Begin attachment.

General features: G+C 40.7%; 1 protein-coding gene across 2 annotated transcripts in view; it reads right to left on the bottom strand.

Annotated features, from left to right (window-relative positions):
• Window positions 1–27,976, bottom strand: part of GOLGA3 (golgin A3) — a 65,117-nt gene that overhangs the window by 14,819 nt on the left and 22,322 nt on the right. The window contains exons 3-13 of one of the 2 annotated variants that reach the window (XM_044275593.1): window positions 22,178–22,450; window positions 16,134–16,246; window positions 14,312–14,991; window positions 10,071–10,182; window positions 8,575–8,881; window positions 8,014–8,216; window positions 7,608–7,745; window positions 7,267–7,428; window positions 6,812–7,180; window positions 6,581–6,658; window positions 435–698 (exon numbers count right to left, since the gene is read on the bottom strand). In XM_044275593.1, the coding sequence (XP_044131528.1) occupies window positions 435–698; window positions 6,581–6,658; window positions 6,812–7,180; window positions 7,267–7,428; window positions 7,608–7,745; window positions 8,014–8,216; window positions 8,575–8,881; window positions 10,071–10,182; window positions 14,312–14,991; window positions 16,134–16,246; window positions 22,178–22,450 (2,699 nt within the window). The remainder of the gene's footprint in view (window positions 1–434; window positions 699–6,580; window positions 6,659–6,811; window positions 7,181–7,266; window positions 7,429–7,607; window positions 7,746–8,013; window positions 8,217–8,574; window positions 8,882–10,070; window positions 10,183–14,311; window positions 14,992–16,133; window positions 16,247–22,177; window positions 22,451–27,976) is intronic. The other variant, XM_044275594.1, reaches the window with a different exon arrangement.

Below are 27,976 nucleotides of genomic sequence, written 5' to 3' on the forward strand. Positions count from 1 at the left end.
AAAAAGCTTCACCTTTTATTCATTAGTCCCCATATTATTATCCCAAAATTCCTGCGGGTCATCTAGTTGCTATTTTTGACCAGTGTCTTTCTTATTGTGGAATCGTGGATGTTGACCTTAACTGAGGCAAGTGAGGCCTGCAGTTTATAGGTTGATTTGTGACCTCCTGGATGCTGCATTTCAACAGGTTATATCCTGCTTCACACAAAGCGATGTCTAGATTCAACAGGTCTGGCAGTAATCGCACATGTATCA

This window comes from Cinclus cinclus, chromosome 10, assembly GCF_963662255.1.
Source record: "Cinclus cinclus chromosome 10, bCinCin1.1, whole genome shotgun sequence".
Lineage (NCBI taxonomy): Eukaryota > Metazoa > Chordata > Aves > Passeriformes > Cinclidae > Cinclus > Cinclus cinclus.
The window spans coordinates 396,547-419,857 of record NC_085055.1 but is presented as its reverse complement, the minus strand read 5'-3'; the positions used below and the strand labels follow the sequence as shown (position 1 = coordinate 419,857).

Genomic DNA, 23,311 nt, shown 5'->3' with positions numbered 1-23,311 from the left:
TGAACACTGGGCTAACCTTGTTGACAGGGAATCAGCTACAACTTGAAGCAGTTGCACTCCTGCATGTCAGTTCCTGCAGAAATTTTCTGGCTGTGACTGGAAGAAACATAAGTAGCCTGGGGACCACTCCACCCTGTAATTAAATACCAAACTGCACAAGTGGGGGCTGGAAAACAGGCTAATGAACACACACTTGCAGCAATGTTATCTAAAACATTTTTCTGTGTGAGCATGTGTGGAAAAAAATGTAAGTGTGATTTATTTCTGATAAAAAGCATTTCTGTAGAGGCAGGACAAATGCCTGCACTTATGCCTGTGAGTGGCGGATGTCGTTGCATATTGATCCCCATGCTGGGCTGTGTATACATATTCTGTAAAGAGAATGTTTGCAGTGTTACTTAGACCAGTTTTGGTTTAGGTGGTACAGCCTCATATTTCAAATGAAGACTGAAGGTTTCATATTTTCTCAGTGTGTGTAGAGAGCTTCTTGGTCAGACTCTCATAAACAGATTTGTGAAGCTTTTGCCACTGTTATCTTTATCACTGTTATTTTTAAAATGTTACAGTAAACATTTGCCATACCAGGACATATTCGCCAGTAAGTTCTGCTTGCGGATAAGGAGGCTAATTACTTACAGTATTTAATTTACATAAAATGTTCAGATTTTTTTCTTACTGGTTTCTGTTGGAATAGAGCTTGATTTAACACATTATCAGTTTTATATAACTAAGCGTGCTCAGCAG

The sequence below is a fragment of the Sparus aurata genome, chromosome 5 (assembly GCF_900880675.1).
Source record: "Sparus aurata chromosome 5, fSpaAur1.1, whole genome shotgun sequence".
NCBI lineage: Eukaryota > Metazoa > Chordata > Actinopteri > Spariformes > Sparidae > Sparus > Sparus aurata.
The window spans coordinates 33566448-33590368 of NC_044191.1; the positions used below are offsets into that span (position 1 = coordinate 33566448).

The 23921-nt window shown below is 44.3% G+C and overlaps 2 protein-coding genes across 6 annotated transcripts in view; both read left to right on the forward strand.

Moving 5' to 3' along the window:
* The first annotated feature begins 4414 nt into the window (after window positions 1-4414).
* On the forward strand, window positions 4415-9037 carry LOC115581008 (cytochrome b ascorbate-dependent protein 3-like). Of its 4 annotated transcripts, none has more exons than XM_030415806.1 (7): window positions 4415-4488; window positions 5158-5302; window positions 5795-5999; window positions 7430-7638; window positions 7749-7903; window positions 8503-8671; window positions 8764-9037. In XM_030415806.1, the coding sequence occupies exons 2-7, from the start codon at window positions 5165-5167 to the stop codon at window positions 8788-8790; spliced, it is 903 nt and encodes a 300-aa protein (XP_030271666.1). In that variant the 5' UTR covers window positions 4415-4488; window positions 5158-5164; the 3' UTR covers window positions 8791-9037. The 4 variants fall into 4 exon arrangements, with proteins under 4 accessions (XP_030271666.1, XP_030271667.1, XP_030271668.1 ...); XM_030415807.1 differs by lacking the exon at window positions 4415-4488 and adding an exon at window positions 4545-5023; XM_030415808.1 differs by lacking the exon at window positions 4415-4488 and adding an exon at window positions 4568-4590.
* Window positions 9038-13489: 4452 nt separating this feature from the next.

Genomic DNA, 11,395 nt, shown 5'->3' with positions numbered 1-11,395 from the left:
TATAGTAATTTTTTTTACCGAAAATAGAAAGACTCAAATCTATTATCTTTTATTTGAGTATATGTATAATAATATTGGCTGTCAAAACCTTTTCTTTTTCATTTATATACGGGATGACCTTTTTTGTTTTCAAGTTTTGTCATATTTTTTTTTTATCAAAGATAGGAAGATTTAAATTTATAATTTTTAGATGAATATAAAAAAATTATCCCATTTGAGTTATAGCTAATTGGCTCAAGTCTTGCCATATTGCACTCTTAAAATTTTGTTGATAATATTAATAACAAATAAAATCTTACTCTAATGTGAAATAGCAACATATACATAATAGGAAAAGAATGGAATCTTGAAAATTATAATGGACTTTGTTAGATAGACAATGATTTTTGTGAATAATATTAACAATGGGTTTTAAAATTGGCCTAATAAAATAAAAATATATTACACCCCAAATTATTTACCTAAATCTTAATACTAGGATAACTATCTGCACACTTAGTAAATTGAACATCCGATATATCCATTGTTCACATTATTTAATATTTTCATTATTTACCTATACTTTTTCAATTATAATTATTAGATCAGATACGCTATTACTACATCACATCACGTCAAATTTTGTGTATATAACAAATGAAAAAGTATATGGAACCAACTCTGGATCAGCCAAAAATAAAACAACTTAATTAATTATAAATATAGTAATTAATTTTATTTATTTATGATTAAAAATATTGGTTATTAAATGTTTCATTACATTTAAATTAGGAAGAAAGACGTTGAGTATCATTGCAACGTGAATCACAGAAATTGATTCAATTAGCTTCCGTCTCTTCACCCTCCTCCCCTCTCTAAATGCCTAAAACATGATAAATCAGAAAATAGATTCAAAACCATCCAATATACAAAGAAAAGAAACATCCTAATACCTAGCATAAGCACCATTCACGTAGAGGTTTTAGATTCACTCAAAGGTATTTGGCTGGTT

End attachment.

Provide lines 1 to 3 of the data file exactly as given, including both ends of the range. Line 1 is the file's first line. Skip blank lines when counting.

General features: G+C 40.7%; 1 protein-coding gene across 2 annotated transcripts in view; it reads right to left on the bottom strand.

Annotated features, from left to right (window-relative positions):
• Window positions 1–27,976, bottom strand: part of GOLGA3 (golgin A3) — a 65,117-nt gene that overhangs the window by 14,819 nt on the left and 22,322 nt on the right. The window contains exons 3-13 of one of the 2 annotated variants that reach the window (XM_044275593.1): window positions 22,178–22,450; window positions 16,134–16,246; window positions 14,312–14,991; window positions 10,071–10,182; window positions 8,575–8,881; window positions 8,014–8,216; window positions 7,608–7,745; window positions 7,267–7,428; window positions 6,812–7,180; window positions 6,581–6,658; window positions 435–698 (exon numbers count right to left, since the gene is read on the bottom strand). In XM_044275593.1, the coding sequence (XP_044131528.1) occupies window positions 435–698; window positions 6,581–6,658; window positions 6,812–7,180; window positions 7,267–7,428; window positions 7,608–7,745; window positions 8,014–8,216; window positions 8,575–8,881; window positions 10,071–10,182; window positions 14,312–14,991; window positions 16,134–16,246; window positions 22,178–22,450 (2,699 nt within the window). The remainder of the gene's footprint in view (window positions 1–434; window positions 699–6,580; window positions 6,659–6,811; window positions 7,181–7,266; window positions 7,429–7,607; window positions 7,746–8,013; window positions 8,217–8,574; window positions 8,882–10,070; window positions 10,183–14,311; window positions 14,992–16,133; window positions 16,247–22,177; window positions 22,451–27,976) is intronic. The other variant, XM_044275594.1, reaches the window with a different exon arrangement.